Kavli Affiliate: Michael Miller, Edward Callaway
| Authors: Nathan R Zemke, Ethan J Armand, Wenliang Wang, Seoyeon Lee, Jingtian Zhou, Yang Eric Li, Hanqing Liu, Wei Tian, Joseph R Nery, Rosa G Castanon, Anna Bartlett, Julia K Osteen, Daofeng Li, Xiaoyu Zhuo, Vincent Xu, Michael Miller, Fenna M Krienen, Qiangge Zhang, Naz Taskin, Jonathan Ting, Guoping Feng, Steven A McCarroll, Edward M Callaway, Ting Wang, Margarita Behrens, Ed S Lein, Joseph R Ecker and Bing Ren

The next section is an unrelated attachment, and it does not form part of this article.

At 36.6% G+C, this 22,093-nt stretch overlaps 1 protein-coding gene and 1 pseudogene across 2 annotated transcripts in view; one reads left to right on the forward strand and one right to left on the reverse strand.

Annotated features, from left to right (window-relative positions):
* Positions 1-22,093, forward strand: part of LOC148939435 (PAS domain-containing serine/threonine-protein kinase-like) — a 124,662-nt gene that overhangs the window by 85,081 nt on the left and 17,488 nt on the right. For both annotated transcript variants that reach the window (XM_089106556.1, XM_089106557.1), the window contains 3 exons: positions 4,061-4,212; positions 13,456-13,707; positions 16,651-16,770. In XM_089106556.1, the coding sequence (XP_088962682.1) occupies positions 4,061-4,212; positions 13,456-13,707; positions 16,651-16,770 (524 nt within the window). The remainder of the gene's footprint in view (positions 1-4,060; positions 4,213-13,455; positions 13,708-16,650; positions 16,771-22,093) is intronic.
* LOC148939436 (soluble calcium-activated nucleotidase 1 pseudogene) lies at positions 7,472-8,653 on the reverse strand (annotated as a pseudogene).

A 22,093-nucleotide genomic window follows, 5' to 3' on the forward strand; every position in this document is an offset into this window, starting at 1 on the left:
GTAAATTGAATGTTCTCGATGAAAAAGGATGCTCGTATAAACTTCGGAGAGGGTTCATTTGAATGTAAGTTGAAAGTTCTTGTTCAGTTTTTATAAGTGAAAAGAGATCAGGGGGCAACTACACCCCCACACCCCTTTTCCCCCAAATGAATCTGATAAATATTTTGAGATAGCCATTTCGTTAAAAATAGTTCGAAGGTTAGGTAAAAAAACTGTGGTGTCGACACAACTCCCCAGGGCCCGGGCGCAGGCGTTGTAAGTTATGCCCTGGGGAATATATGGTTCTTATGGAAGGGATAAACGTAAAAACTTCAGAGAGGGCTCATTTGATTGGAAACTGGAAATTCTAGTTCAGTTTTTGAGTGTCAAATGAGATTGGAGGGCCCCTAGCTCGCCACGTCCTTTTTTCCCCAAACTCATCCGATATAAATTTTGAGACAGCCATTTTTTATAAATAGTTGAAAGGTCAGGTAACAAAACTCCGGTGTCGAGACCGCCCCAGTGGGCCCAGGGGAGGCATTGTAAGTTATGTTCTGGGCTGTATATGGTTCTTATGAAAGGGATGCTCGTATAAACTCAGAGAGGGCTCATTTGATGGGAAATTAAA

Sequence divergence of cis-regulatory elements drives species-specific traits, but how this manifests in the evolution of the neocortex at the molecular and cellular level remains to be elucidated. We investigated the gene regulatory programs in the primary motor cortex of human, macaque, marmoset, and mouse with single-cell multiomics assays, generating gene expression, chromatin accessibility, DNA methylome, and chromosomal conformation profiles from a total of over 180,000 cells. For each modality, we determined species-specific, divergent, and conserved gene expression and epigenetic features at multiple levels. We find that cell type-specific gene expression evolves more rapidly than broadly expressed genes and that epigenetic status at distal candidate cis-regulatory elements (cCREs) evolves faster than promoters. Strikingly, transposable elements (TEs) contribute to nearly 80% of the human-specific cCREs in cortical cells. Through machine learning, we develop sequence-based predictors of cCREs in different species and demonstrate that the genomic regulatory syntax is highly preserved from rodents to primates. Lastly, we show that epigenetic conservation combined with sequence similarity helps uncover functional cis-regulatory elements and enhances our ability to interpret genetic variants contributing to neurological disease and traits.